Let us pray.
Take our lives, and let them be
Consecrated, Lord, to Thee;
Take our moments and our days,
Let them flow in ceaseless praise. Amen.
It’s less than two weeks now from Halloween, and I suspect that many of you are beginning to gear up for the annual ritual we all know so well. Children and even some adults are procuring the most creative costumes they can get their hands on, homeowners are amassing their stashes of candy and donning their dwellings with spiders and ghosts and goblins and pumpkins, and the Assistant Rector of St. Paul’s on the Green is beginning to rehearse the two songs he will sing for the Haunted Broadway Spooky Cabaret next Friday (and, by the way, tickets are still available—downstairs at coffee hour, during the week in the parish office and online). But many of you may not know that October 31st is a notable date not just because of Halloween but also because of an important historical event. On October 31st, 1517, a German monk first challenged the established church of Western Christendom, particularly singling out the deceitful and financially abusive practice of indulgences—and now, looking back almost five hundred years later, many view Martin Luther’s dissemination of the so-called Ninety-five Theses as the spark which brought about the Reformation and thus changed the Church—and the world—for ever.
One of the central concepts in Luther’s thinking is called “the priesthood of all believers.” Though Luther never used that exact terminology himself, he consistently claimed that all of God’s people—not just those specifically ordained by the Church—could legitimately be called priests and share in the status and responsibilities that being a priest entailed. He didn’t believe in eradicating professional clergy entirely, I’m grateful to say, but he did challenge the notion that professional clergy had some special quality or talent that placed them closer to God than other believers. Ordained clergy, he argued, may have particular functions or ministries, such as preaching or presiding at the Eucharist, but we all have the opportunity and right to be priests—to communicate directly with God and to offer sacrifices for the universal good. And while his ideas were nothing short of combustible at the time he introduced them, they have since been adopted by a wide variety of Christians, including most interestingly the Roman Catholic Church as part of the Second Vatican Council.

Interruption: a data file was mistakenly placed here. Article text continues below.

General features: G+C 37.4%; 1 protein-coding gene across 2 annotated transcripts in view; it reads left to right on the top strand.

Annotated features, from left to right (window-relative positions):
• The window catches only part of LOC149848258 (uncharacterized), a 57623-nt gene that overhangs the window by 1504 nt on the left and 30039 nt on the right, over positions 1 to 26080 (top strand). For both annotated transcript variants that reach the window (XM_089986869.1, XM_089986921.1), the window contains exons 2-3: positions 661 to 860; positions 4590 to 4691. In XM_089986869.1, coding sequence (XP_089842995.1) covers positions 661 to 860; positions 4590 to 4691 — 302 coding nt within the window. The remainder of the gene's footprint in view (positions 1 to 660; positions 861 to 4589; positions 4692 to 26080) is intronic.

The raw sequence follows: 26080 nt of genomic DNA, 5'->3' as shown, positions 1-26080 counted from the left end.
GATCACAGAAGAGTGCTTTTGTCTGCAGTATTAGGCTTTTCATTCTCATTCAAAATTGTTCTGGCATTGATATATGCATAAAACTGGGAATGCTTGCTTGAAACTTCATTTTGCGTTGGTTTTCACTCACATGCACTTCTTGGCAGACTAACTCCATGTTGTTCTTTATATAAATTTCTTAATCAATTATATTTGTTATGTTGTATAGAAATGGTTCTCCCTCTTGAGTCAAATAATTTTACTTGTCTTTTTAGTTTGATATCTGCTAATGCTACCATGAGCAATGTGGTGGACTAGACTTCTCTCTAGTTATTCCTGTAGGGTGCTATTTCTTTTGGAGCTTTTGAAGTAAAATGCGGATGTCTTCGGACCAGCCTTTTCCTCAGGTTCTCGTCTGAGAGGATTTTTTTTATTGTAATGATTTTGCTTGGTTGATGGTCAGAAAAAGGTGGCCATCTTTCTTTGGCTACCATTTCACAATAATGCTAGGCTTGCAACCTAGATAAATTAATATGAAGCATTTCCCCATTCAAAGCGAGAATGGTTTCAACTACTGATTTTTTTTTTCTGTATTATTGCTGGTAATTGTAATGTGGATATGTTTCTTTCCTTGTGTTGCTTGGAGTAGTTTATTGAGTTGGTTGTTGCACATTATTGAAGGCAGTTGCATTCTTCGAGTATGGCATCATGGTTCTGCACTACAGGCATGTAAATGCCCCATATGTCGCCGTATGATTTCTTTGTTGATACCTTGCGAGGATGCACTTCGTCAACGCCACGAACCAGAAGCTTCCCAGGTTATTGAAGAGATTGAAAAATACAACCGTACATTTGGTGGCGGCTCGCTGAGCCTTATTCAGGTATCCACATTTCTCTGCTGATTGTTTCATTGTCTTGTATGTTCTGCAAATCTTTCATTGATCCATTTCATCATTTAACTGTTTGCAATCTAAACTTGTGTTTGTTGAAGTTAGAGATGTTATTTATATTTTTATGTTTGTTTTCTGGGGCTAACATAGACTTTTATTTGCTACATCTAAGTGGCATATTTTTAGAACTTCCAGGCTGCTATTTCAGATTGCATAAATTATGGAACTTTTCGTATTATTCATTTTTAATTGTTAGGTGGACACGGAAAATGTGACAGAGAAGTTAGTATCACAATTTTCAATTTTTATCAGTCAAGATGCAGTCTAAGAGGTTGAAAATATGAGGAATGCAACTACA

What many people maybe don’t realize is that the Bible actually doesn’t have much to say about priests, and what it does have to say is confusing and contradictory. According to Exodus and Leviticus, the priests of ancient Judaism performed animal sacrifices in the temple and were legally required to be descendants of Aaron, Moses’ brother. But when early Christians explored Jesus’ relationship to the Judaism he came out of they discovered a thread in the Hebrew Bible that hinted at a different kind of priesthood. They saw in the Isaiah passage we read this morning an individual, who like Jesus, made his own life an offering, who “bore the sin of many and made intercession for the transgressors.” They saw in Melchizidek, an obscure figure from Genesis and the Psalms, a priest who didn’t have to come from a particular lineage. And so, despite the fact that Jesus didn’t hail from the right background and never offered any sacrifices in the temple, some early Christians, including the writer of the letter to the Hebrews we heard from this morning, did not hesitate to characterize Jesus a priest—to say that in giving up his life for the good of the world, Jesus performed a sacrifice as significant and as meaningful as any of the sacrifices in the temple.
But the New Testament doesn’t just say that Jesus is a priest. It goes even further. It indicates, as Martin Luther would claim hundreds of years later, that we—all of us—are priests too. The first letter of Peter calls Christians “a royal priesthood” and encourages us to “to offer spiritual sacrifices acceptable to God through Jesus Christ,” and Revelation asserts that because of Jesus we are now “kings and priests.” Jesus makes continually clear that the work he does is not something he does on his own or something done by a small group on his behalf. It’s something we—all of us—participate in. Jesus asks us to take up our cross, to drink the cup that he drinks, and to be baptized with the baptism that he is baptized with. He is not going to be a priest alone. He needs us too.